Contents


Truth and Heresy About AIDS

Inventing the AIDS Virus by Peter H. Duesberg

Infectious AIDS: Have We Been Misled? by Peter H. Duesberg

AIDS: Virus- or Drug Induced? edited by Peter H. Duesberg

Kings and the Queen of the Arts

Kings and Connoisseurs: Collecting Art in Seventeenth-Century Europe by Jonathan Brown

Court, Cloister, and City: The Art and Culture of Central Europe 1450-1800 by Thomas DaCosta Kaufmann

France Without Glory

The Hollow Years: France in the 1930s by Eugen Weber

Shanghai on the Métro: Spies, Intrigue, and the French between the Wars by Michael B. Miller

French Fascism: The Second Wave, 1933–1939 by Robert Soucy

French Literary Fascism: Nationalism, Anti-Semitism, and the Ideology of Culture by David Carroll

Prison Journal 1940–1945 by Edouard Daladier

La France à l’heure allemande, 1940–1944 by Philippe Burrin

Etre juif en France pendant la Seconde Guerre mondiale by Renée Poznanski

Paris after the Liberation, 1944–1949 by Antony Beevor and Artemis Cooper

The Locust Years: The story of the Fourth French Republic, 1946–1958 by Frank Giles

Hammer, Sickle, and Book

Za Gorizontom (Beyond the Horizon) by Gennady Zyuganov

Veru v Rossiyu (I Believe in Russia) by Gennady Zyuganov

Rossiya i Sovremenii Mir (Russia and the Modern World) by Gennady Zyuganov

Preobrazheniye (Transformation) by Andrei Kozyrev

Contributors

Al Alvarez is the author of Risky Business, a selection of essays, many of which first appeared in The New York Review of Books.

Gordon A. Craig (1913–2005) was a Scottish-American historian of Germany. He taught at both Princeton and Stanford, where he was named the J.E. Wallace Sterling Professor of Humanities in 1979.

Thomas R. Edwards (1928–2005) was Professor of English at Rutgers and editor of Raritan. His last book was Over Here: Criticizing America.

R. J. W. Evans is a Fellow of Oriel College and Regius Professor of History Emeritus at Oxford. He is the author of Austria, Hungary, and the Habsburgs: Central Europe, c. 1683–1867, among other books. (March 2017)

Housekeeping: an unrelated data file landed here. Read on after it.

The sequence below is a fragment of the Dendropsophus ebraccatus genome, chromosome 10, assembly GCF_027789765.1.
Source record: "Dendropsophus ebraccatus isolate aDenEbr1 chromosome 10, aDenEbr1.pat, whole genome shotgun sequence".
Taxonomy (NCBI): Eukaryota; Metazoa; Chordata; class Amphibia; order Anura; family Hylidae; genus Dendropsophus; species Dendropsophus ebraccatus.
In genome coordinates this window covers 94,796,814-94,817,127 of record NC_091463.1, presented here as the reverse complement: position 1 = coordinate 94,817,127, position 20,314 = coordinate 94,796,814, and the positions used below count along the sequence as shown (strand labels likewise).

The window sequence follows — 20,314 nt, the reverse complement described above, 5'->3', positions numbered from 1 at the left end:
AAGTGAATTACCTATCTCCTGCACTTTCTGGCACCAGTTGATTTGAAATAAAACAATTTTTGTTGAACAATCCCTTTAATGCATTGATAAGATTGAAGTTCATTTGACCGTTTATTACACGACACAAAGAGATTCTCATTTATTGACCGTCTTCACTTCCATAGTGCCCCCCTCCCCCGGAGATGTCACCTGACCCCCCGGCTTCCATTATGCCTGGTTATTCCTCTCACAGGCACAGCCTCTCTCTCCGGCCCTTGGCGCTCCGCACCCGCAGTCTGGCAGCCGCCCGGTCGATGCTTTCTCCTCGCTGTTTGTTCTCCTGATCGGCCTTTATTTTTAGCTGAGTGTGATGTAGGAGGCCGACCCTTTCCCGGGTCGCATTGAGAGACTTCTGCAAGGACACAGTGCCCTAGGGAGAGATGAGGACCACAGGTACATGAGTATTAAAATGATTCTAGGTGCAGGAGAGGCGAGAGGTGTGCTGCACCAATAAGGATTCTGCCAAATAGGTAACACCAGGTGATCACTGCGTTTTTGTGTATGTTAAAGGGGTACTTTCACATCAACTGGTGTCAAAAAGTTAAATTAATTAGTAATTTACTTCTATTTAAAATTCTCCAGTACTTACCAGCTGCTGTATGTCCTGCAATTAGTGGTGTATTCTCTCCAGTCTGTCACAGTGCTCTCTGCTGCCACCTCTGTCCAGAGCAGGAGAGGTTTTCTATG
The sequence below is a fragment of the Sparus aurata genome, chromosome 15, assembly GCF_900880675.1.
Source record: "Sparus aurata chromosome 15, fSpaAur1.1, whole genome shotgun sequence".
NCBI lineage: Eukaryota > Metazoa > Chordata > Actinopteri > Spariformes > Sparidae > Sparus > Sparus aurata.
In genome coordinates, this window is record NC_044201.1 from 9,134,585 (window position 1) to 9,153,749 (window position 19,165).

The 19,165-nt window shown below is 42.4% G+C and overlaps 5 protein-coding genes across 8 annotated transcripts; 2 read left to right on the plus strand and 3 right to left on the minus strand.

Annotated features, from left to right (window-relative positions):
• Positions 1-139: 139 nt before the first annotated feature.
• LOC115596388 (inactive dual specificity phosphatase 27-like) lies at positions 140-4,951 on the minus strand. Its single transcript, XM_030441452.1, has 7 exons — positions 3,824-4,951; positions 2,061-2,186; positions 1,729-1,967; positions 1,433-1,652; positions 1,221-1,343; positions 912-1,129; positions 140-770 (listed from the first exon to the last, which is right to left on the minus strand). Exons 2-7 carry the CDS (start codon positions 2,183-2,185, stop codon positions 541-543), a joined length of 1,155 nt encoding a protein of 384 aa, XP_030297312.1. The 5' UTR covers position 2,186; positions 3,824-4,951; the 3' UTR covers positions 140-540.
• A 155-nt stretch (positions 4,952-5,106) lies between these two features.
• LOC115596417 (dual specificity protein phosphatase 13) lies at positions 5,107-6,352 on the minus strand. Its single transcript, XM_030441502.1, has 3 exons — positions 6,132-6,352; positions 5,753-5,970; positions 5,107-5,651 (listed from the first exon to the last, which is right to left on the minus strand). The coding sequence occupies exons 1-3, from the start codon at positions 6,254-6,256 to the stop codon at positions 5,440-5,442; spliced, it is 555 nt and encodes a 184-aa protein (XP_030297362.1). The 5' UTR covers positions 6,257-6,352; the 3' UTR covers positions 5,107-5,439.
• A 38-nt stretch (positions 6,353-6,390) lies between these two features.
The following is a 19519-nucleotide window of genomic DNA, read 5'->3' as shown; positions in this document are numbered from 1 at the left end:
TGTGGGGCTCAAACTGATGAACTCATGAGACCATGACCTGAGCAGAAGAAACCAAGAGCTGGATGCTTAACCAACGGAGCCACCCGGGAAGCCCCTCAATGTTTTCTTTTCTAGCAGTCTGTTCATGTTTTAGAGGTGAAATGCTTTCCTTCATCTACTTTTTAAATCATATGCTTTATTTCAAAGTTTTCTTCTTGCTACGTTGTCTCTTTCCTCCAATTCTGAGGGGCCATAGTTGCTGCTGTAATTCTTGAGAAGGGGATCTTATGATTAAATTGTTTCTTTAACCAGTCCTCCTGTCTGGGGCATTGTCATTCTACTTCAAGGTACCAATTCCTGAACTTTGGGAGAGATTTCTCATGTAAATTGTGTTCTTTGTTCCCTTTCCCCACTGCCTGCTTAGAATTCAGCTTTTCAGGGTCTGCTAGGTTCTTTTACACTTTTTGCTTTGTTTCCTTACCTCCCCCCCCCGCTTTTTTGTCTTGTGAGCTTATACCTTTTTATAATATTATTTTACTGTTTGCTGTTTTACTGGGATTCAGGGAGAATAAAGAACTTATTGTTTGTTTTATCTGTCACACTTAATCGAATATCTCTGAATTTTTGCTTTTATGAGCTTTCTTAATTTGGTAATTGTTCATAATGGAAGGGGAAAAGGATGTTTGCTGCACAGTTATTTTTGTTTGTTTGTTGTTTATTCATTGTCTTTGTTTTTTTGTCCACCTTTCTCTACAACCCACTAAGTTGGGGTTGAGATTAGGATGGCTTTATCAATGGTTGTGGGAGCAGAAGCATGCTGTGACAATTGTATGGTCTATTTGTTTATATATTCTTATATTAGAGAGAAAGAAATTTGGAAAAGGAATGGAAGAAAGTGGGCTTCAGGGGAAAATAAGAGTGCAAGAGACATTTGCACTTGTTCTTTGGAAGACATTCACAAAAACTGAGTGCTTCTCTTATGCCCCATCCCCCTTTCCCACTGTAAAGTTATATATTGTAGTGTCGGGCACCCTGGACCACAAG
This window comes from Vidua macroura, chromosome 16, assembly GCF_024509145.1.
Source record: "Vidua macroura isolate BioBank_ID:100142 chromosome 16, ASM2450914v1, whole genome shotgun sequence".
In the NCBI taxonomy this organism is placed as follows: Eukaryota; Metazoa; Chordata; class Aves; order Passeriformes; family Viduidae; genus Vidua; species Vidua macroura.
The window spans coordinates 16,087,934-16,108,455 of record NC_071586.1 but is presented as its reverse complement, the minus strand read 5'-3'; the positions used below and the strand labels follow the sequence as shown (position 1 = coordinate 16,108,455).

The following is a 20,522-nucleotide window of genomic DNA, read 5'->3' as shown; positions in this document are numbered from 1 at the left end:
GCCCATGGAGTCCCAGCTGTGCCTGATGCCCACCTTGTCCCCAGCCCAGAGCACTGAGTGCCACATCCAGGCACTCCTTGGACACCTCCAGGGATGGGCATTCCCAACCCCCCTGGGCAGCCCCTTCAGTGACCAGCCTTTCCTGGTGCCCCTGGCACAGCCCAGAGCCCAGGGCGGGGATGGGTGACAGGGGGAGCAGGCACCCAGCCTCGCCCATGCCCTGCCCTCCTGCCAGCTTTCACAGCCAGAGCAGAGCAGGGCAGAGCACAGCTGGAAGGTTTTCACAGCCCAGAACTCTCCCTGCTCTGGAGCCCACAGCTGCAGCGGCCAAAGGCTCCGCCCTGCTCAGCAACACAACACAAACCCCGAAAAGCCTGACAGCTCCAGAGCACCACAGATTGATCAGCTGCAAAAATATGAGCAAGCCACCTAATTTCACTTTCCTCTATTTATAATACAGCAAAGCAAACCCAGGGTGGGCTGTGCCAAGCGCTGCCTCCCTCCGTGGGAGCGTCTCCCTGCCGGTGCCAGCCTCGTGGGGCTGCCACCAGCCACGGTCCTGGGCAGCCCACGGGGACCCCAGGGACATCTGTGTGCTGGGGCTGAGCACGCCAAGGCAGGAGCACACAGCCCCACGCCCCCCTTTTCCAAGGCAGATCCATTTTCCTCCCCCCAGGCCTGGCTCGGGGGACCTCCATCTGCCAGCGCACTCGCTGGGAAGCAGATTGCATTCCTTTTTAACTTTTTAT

James Fenton is a British poet and literary critic. From 1994 until 1999, he was Oxford Professor of Poetry; in 2015 he was awarded the PEN Pinter Prize. He is the author of School of ­Genius: A History of the Royal Academy of Arts and Yellow Tulips: Poems, 1968–2011.
 (May 2017)

Richard Horton is a physician. He edits The Lancet, a weekly medical journal based in London and New York. He is also a visiting professor at the London School of Hygiene and Tropical Medicine.

Pico Iyer is a Distinguished Presidential Fellow at Chapman University. His books include The Art of Stillness and The Man Within My Head.
 (June 2017)

Tony Judt (1948–2010) was the founder and director of the Remarque Institute at NYU and the author of Postwar: A History of Europe Since 1945, Ill Fares the Land, and The Burden of Responsibility: Blum, Camus, Aron, and the French Twentieth Century, among other books.

Murray Kempton (1917-1997) was a columnist for Newsday, as well as a regular contributor to The New York Review of Books. His books include Rebellions, Perversities, and Main Events and The Briar Patch, as well as Part of Our Time. He won the Pulitzer Prize in 1985.

Frank Kermode (1919–2010) was a British critic and literary theorist. Born on the Isle of Man, he taught at University College London, Cambridge, Columbia and Harvard. Adapted from a series of lectures given at Bryn Mawr College, Kermode’s Sense of An Ending: Studies in the Theory of Fiction remains one of the most influential works of twentieth-century literary criticism.

Richard C. Lewontin is Alexander Agassiz Professor of Zoology and Professor of Biology at Harvard University. He is the author of The Genetic Basis of Evolutionary Change and Biology as Ideology, and the co-author of The Dialectical Biologist (with Richard Levins) and Not in Our Genes (with Steven Rose and Leon Kamin).

Jonathan Mirsky is a historian of China. He was formerly the East Asia Editor of The Times of London and China Correspondent for The Observer.
 (December 2016)

David Remnick is the Pulitzer Prize-winning author of Lenin’s Tomb, The Devil Problem and Other True Stories, and Resurrection. He is the editor of The New Yorker.

Revan Schendler was an assistant editor at The New York Review from 1989 to 1991. Two of her poems have appeared in its pages. She lives, writes, and teaches in western Massachusetts.

Gore Vidal (1925–2012) was an American novelist, essayist, and playwright. His many works include the memoirs Point to Point Navigation and Palimpsest, the novels The City and the Pillar, Myra Breckinridge, and Lincoln, and the collection United States: Essays 1952–1992.

Gordon Wood is the Alva O. Way University Professor Emeritus at Brown. His new book, Friends Divided: John Adams and Thomas Jefferson, will be published in the fall.
 (May 2017)